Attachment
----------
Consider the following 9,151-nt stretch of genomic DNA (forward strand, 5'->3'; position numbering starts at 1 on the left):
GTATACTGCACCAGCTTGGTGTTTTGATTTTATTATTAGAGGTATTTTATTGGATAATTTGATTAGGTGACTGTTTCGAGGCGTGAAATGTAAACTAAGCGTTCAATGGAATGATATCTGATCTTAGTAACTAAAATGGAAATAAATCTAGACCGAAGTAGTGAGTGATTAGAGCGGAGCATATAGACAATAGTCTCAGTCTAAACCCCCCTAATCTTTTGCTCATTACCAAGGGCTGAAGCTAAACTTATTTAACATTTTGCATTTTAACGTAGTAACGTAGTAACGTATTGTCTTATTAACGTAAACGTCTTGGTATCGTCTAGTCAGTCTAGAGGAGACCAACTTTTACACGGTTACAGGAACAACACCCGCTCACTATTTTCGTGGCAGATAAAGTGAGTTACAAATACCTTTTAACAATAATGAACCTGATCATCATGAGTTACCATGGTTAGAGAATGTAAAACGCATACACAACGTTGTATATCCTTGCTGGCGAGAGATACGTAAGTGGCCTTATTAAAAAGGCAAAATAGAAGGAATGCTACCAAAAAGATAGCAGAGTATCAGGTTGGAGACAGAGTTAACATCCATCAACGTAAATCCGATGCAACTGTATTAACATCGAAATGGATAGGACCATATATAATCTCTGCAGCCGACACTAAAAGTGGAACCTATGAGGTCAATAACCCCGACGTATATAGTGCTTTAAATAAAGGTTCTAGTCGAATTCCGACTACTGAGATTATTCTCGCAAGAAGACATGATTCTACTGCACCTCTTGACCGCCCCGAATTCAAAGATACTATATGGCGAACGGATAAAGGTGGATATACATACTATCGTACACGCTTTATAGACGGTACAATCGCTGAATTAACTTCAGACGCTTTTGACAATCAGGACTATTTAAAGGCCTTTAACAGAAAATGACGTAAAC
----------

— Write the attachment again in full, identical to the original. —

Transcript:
Consider the following 9,151-nt stretch of genomic DNA (forward strand, 5'->3'; position numbering starts at 1 on the left):
GTATACTGCACCAGCTTGGTGTTTTGATTTTATTATTAGAGGTATTTTATTGGATAATTTGATTAGGTGACTGTTTCGAGGCGTGAAATGTAAACTAAGCGTTCAATGGAATGATATCTGATCTTAGTAACTAAAATGGAAATAAATCTAGACCGAAGTAGTGAGTGATTAGAGCGGAGCATATAGACAATAGTCTCAGTCTAAACCCCCCTAATCTTTTGCTCATTACCAAGGGCTGAAGCTAAACTTATTTAACATTTTGCATTTTAACGTAGTAACGTAGTAACGTATTGTCTTATTAACGTAAACGTCTTGGTATCGTCTAGTCAGTCTAGAGGAGACCAACTTTTACACGGTTACAGGAACAACACCCGCTCACTATTTTCGTGGCAGATAAAGTGAGTTACAAATACCTTTTAACAATAATGAACCTGATCATCATGAGTTACCATGGTTAGAGAATGTAAAACGCATACACAACGTTGTATATCCTTGCTGGCGAGAGATACGTAAGTGGCCTTATTAAAAAGGCAAAATAGAAGGAATGCTACCAAAAAGATAGCAGAGTATCAGGTTGGAGACAGAGTTAACATCCATCAACGTAAATCCGATGCAACTGTATTAACATCGAAATGGATAGGACCATATATAATCTCTGCAGCCGACACTAAAAGTGGAACCTATGAGGTCAATAACCCCGACGTATATAGTGCTTTAAATAAAGGTTCTAGTCGAATTCCGACTACTGAGATTATTCTCGCAAGAAGACATGATTCTACTGCACCTCTTGACCGCCCCGAATTCAAAGATACTATATGGCGAACGGATAAAGGTGGATATACATACTATCGTACACGCTTTATAGACGGTACAATCGCTGAATTAACTTCAGACGCTTTTGACAATCAGGACTATTTAAAGGCCTTTAACAGAAAATGACGTAAAC